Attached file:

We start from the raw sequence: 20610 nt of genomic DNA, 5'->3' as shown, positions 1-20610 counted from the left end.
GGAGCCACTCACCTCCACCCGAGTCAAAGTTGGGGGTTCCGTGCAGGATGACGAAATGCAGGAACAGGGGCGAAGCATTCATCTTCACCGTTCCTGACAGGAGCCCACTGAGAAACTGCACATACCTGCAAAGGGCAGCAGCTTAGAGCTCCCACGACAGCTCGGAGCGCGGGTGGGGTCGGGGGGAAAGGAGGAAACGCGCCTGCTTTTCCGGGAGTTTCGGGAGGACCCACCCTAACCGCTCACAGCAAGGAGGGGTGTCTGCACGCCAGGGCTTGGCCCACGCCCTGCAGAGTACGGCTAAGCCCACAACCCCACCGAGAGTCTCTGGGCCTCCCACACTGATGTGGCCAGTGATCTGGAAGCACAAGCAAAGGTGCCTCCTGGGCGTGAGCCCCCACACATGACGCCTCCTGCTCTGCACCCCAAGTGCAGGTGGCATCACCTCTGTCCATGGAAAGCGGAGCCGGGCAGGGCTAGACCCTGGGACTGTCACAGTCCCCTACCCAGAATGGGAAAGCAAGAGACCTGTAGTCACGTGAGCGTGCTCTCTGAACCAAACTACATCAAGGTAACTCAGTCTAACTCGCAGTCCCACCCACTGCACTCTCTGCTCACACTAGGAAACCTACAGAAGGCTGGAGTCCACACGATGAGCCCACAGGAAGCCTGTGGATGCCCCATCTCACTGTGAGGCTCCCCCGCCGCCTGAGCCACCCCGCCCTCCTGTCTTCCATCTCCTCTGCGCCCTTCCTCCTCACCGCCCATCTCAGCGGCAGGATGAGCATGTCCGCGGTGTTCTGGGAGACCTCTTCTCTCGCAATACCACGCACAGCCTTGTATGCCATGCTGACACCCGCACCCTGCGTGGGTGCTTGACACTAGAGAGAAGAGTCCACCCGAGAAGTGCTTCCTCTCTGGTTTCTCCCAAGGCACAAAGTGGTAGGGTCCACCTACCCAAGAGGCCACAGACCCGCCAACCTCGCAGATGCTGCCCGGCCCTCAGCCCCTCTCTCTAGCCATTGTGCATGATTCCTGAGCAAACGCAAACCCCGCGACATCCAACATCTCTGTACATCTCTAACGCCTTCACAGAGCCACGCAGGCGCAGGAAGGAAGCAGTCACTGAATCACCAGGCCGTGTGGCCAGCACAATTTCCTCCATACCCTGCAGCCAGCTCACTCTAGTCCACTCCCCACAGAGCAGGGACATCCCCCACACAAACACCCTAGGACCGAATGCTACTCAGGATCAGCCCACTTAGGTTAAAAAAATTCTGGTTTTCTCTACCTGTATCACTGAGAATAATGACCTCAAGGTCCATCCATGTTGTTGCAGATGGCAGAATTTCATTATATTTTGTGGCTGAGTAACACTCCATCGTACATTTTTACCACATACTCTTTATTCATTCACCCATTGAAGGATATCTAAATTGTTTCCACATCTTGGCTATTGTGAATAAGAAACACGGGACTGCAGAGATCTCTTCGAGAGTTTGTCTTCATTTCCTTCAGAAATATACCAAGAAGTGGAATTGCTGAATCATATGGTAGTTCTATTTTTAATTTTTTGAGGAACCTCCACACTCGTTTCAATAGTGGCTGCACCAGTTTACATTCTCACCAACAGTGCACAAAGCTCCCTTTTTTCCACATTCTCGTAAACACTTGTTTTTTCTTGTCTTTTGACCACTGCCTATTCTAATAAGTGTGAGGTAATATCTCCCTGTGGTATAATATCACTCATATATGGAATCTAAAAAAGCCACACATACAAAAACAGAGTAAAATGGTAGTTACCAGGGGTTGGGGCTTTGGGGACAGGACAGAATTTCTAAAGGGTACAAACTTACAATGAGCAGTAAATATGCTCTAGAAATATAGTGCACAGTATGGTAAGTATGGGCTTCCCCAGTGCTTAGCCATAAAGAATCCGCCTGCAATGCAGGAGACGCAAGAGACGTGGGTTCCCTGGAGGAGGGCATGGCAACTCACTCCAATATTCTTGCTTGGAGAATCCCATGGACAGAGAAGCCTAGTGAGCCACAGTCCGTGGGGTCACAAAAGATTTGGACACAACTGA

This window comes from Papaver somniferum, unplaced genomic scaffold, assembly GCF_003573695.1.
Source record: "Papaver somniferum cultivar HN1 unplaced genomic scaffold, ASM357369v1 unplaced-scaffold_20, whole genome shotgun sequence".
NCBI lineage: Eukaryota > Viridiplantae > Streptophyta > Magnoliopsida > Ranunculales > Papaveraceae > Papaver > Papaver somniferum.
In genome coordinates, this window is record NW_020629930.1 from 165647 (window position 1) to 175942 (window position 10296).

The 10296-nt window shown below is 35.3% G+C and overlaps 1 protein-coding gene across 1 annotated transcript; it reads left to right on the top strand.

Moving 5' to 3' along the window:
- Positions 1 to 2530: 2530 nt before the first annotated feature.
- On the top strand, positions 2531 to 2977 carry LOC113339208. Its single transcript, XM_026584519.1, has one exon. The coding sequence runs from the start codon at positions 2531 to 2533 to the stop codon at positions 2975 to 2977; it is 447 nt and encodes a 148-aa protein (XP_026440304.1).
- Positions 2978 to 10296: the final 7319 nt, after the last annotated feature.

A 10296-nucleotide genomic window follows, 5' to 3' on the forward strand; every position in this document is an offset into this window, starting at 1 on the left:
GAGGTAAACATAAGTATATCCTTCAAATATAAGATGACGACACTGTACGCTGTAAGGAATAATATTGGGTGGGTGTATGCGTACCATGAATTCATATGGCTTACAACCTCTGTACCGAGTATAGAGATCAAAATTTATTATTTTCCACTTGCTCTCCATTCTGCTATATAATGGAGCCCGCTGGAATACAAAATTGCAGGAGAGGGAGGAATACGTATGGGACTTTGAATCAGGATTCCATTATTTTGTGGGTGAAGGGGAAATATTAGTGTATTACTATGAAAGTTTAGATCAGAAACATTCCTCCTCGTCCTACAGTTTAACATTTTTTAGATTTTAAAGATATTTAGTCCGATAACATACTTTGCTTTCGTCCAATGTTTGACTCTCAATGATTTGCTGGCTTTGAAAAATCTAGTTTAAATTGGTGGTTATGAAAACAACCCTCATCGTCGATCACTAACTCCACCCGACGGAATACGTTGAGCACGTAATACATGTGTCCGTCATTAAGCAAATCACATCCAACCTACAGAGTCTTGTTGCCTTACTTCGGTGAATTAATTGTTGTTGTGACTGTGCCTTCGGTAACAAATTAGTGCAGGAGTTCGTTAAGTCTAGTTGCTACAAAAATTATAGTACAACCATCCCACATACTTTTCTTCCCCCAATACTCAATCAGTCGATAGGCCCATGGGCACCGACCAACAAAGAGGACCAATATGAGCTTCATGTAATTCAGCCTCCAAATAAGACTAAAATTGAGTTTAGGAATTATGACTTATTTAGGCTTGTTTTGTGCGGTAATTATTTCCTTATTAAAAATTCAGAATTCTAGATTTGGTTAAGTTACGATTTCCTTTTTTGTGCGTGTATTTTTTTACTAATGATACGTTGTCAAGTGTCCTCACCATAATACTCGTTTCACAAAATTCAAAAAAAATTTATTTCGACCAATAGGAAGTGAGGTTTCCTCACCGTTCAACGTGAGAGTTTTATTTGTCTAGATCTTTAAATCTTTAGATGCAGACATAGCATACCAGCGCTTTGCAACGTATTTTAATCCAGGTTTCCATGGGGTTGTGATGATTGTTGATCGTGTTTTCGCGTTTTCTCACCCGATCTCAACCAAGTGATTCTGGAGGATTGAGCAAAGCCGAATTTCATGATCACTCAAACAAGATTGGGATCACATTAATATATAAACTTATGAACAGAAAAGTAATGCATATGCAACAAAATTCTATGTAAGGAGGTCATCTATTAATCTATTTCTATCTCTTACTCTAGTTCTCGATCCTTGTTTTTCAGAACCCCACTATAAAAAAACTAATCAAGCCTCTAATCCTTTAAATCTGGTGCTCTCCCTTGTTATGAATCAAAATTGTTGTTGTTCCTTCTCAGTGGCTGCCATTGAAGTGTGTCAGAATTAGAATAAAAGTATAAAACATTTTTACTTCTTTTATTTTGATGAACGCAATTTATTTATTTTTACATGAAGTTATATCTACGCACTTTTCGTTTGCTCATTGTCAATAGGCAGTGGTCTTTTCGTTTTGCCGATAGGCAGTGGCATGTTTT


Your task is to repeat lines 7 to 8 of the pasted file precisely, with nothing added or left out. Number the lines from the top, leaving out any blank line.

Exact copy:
The 10296-nt window shown below is 35.3% G+C and overlaps 1 protein-coding gene across 1 annotated transcript; it reads left to right on the top strand.

Moving 5' to 3' along the window: